In a far more homogenous society, it's easier to know "what's right or fair". In our post-modern societies of fragmented and isolated producer-consumer ciphers (if you can still call them societies) all with their "individual" moral schemes, its much more difficult to arrive at a commonly agreed "right or fair" on all sorts of questions or issues.

Personally I feel that its not right or fair for drivists in very dangerous motored transporters (aka cars, often driven incompetently) to expect everyone slower to GET OOT MY WAY. But many feel the opposite; or something inbetween derived from various notions about the hierarchy of various road-user worths that doesn't really reflect the recent updating of The Highway Code.

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wycombewheeler replied to Cugel | 5 months ago
2 likes
Cugel wrote:

Personally I feel that its not right or fair for drivists in very dangerous motored transporters (aka cars, often driven incompetently) to expect everyone slower to GET OOT MY WAY. 

true, but it's been that way for 100 years now

 

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Rendel Harris replied to alvinlwh | 5 months ago
2 likes
alvinlwh wrote:

You are absolutely right, completely legal. But is it considerate? Given the direction, they were coming from the Italian Chapel will be my guess, and that is about 6 miles away, with a significant amount of NSL roads. A 10 minutes journey, normally without these groups. When they cycle like this, without an opening, no one behind can overtake safely. The journey time is tripled or more.

So from the Italian chapel into Kirkwall they would be coming on the A961, wouldn't they? Dropping the little Google chappie at random halfway along the route shows the picture below. Now I'm no driver but I'm thinking there might just be the odd overtaking opportunity here, even with a sizeable group of riders; can't see many people having to follow the whole six miles into town.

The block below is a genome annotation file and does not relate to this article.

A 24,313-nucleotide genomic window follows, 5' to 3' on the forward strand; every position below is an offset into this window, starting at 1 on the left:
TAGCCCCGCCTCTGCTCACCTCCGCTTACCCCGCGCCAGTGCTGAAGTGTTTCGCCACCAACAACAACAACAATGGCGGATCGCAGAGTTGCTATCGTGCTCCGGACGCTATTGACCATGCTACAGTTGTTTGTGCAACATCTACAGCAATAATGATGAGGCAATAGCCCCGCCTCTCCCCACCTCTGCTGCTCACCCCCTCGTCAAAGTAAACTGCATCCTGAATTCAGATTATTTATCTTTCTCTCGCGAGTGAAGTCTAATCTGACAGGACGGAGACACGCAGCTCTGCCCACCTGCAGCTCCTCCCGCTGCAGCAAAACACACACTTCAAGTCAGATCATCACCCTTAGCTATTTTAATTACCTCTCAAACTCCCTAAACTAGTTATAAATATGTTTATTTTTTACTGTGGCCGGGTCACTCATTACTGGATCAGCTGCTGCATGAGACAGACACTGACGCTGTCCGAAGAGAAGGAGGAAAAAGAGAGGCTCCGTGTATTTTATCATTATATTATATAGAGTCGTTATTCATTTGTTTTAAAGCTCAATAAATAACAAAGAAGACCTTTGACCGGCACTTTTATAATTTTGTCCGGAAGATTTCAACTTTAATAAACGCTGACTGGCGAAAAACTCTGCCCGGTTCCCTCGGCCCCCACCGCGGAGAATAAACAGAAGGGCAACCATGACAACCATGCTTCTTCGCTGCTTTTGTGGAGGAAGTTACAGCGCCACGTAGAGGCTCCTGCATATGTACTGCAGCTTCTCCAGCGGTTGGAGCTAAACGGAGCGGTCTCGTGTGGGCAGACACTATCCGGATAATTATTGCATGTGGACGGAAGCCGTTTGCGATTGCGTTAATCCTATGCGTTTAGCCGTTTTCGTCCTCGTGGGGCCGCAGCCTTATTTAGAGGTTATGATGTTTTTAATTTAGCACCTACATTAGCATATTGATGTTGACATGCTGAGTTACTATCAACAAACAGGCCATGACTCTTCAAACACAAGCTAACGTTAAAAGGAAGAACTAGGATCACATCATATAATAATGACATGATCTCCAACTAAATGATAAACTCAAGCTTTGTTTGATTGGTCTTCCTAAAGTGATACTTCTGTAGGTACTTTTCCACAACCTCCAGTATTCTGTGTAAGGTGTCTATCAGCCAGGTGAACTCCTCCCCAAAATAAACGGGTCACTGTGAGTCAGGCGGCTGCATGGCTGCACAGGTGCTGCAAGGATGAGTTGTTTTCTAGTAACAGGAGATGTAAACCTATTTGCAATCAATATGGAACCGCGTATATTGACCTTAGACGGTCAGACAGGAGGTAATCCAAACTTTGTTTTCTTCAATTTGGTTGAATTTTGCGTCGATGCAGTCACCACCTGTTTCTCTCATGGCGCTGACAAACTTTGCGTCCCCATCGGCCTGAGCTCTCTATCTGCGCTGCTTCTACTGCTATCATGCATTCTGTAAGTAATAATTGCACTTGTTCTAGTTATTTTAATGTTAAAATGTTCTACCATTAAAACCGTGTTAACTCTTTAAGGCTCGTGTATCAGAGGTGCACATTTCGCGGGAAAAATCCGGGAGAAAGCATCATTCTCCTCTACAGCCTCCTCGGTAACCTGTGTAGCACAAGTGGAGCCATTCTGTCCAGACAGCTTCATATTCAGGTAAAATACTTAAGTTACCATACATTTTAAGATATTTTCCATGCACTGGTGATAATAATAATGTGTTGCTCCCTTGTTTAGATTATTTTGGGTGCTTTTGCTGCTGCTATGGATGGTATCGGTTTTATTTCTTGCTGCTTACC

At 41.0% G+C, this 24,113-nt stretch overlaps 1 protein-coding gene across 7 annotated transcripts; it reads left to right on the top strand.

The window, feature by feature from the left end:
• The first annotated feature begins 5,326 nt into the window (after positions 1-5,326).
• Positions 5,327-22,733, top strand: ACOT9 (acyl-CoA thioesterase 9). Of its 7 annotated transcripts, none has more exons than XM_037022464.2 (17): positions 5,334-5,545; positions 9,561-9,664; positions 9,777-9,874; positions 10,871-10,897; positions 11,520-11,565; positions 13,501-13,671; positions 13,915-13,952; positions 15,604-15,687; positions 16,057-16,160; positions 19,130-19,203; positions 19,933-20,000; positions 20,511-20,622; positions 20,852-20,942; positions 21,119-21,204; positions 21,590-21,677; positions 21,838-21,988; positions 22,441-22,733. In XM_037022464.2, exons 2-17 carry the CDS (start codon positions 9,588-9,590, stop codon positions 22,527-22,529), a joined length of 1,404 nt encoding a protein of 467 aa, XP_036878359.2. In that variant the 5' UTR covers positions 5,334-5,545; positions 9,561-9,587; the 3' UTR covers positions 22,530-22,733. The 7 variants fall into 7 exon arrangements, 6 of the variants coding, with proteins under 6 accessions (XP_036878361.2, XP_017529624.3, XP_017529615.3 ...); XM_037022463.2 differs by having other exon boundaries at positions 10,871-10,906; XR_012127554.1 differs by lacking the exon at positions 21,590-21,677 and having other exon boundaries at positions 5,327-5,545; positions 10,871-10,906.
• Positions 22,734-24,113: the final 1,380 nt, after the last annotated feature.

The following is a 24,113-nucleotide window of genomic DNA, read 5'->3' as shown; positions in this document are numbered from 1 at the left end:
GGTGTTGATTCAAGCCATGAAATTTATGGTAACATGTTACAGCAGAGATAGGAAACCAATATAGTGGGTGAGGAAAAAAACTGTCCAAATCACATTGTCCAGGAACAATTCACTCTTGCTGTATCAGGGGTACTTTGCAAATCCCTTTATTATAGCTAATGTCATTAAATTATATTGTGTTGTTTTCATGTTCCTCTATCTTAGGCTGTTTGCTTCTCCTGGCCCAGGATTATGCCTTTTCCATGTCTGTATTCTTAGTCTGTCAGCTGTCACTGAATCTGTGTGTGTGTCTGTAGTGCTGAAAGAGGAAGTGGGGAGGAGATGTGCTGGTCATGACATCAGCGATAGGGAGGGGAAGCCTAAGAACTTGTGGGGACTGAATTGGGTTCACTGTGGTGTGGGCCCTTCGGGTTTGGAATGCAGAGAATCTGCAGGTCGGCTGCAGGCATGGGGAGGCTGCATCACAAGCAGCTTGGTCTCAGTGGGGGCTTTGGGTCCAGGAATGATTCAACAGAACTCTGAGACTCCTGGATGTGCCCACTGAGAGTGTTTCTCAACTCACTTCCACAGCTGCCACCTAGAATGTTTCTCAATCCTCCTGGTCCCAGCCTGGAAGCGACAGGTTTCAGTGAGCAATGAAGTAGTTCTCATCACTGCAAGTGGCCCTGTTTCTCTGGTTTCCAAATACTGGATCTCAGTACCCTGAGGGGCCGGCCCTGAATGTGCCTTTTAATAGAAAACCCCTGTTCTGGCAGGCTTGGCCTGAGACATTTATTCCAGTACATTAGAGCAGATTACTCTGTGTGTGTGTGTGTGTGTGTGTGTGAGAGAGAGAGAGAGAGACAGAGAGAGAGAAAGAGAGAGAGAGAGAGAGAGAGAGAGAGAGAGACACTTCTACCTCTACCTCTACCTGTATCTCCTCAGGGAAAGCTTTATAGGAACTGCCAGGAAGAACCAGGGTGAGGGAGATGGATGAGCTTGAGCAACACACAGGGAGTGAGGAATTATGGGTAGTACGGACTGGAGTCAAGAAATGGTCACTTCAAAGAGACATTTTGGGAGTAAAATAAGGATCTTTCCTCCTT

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TheFatAndTheFurious replied to Rendel Harris | 5 months ago
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Rendel Harris wrote:

Now I'm no driver but I'm thinking there might just be the odd overtaking opportunity here, even with a sizeable group of riders; can't see many people having to follow the whole six miles into town.

You're right - this is a lovely long straight piece of road.

It's also the main road used by residents of the southern islands of South Ronaldsay and Burray, and the HGV container freight traffic from the ferry terminal at St Margaret's Hope to get to Kirkwall, so it is one of the busiest roads. There tends to be 60mph traffic going both ways much of the time. It's not what you'd call busy, by any stretch, but it's not empty.

The road is also hilly (meaning blind crests you shouldn't overtake on) which you just don't get from a StreetView perspective, and it's also a complete sod when it's windy, meaning very slow rider speeds. Turn that view around on StreetView and you get this - I wouldn't overake a long string of riders going onto that blind crest. Would you?

Therefore, safely passing a group of 30 cyclists in single file riding 5 metres apart isn't trivial. Of course you'll likely never follow for 6 miles, but let's say... 1 mile... once in a while. At 10mph, that's a 5 minute delay for each and every vehicle behind the group.

The bottom line is... it happens often enough to be a nuisance to enough people that a councillor feels there's enough backing for issuing guidance, imposing restrictions, or issuing charges (as per the new highway code regs regarding cyclists pulling over). They reinforce "bloody cyclist" sentiment which is no good for me nor anyone else riding a bike here.

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Rendel Harris replied to TheFatAndTheFurious | 5 months ago
2 likes
TheFatAndTheFurious wrote:

Therefore, safely passing a group of 30 cyclists in single file riding 5 metres apart isn't trivial. Of course you'll likely never follow for 6 miles, but let's say... 1 mile... once in a while. At 10mph, that's a 5 minute delay for each and every vehicle behind the group.

The bottom line is... it happens often enough to be a nuisance to enough people that a councillor feels there's enough backing for issuing guidance, imposing restrictions, or issuing charges (as per the new highway code regs regarding cyclists pulling over). They reinforce "bloody cyclist" sentiment which is no good for me nor anyone else riding a bike here.

I've never seen cyclists in groups riding five metres apart, but if they do, five minutes "once in a while"? My God, the horror! I get held up by more than that by cars every single day both ways on my nine mile commute (weekdays close to 40 mins, Sundays below 30), I just accept it as part of sharing the road.